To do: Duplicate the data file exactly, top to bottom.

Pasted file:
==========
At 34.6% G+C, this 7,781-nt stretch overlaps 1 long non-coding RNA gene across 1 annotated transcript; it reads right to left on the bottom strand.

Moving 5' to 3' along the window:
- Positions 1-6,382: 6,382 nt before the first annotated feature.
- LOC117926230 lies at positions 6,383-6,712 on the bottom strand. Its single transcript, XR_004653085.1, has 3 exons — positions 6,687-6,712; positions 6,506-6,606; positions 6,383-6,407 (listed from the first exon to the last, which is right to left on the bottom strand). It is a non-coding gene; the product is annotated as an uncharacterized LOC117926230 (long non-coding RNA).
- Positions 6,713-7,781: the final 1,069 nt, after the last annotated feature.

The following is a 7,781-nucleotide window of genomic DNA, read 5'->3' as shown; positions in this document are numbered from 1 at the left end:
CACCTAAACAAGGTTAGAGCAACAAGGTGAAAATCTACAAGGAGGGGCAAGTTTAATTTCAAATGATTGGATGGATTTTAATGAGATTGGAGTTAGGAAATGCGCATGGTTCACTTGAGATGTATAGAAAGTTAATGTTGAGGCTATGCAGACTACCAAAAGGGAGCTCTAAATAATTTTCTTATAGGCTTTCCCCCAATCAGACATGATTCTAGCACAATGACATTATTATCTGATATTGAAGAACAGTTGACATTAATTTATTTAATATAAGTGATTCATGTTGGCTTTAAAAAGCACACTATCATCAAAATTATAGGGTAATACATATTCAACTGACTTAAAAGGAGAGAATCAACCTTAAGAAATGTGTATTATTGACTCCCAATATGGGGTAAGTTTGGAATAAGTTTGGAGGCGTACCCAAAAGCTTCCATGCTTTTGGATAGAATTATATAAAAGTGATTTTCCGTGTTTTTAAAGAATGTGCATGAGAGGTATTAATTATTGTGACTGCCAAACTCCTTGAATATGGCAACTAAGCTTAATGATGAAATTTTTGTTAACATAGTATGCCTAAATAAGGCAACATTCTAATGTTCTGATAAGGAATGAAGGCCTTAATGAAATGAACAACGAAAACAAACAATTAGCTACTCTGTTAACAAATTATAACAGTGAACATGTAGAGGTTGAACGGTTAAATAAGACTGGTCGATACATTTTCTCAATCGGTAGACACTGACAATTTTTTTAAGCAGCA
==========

At 34.6% G+C, this 7,781-nt stretch overlaps 1 long non-coding RNA gene across 1 annotated transcript; it reads right to left on the bottom strand.

Moving 5' to 3' along the window:
- Positions 1-6,382: 6,382 nt before the first annotated feature.
- LOC117926230 lies at positions 6,383-6,712 on the bottom strand. Its single transcript, XR_004653085.1, has 3 exons — positions 6,687-6,712; positions 6,506-6,606; positions 6,383-6,407 (listed from the first exon to the last, which is right to left on the bottom strand). It is a non-coding gene; the product is annotated as an uncharacterized LOC117926230 (long non-coding RNA).
- Positions 6,713-7,781: the final 1,069 nt, after the last annotated feature.

The following is a 7,781-nucleotide window of genomic DNA, read 5'->3' as shown; positions in this document are numbered from 1 at the left end:
CACCTAAACAAGGTTAGAGCAACAAGGTGAAAATCTACAAGGAGGGGCAAGTTTAATTTCAAATGATTGGATGGATTTTAATGAGATTGGAGTTAGGAAATGCGCATGGTTCACTTGAGATGTATAGAAAGTTAATGTTGAGGCTATGCAGACTACCAAAAGGGAGCTCTAAATAATTTTCTTATAGGCTTTCCCCCAATCAGACATGATTCTAGCACAATGACATTATTATCTGATATTGAAGAACAGTTGACATTAATTTATTTAATATAAGTGATTCATGTTGGCTTTAAAAAGCACACTATCATCAAAATTATAGGGTAATACATATTCAACTGACTTAAAAGGAGAGAATCAACCTTAAGAAATGTGTATTATTGACTCCCAATATGGGGTAAGTTTGGAATAAGTTTGGAGGCGTACCCAAAAGCTTCCATGCTTTTGGATAGAATTATATAAAAGTGATTTTCCGTGTTTTTAAAGAATGTGCATGAGAGGTATTAATTATTGTGACTGCCAAACTCCTTGAATATGGCAACTAAGCTTAATGATGAAATTTTTGTTAACATAGTATGCCTAAATAAGGCAACATTCTAATGTTCTGATAAGGAATGAAGGCCTTAATGAAATGAACAACGAAAACAAACAATTAGCTACTCTGTTAACAAATTATAACAGTGAACATGTAGAGGTTGAACGGTTAAATAAGACTGGTCGATACATTTTCTCAATCGGTAGACACTGACAATTTTTTTAAGCAGCA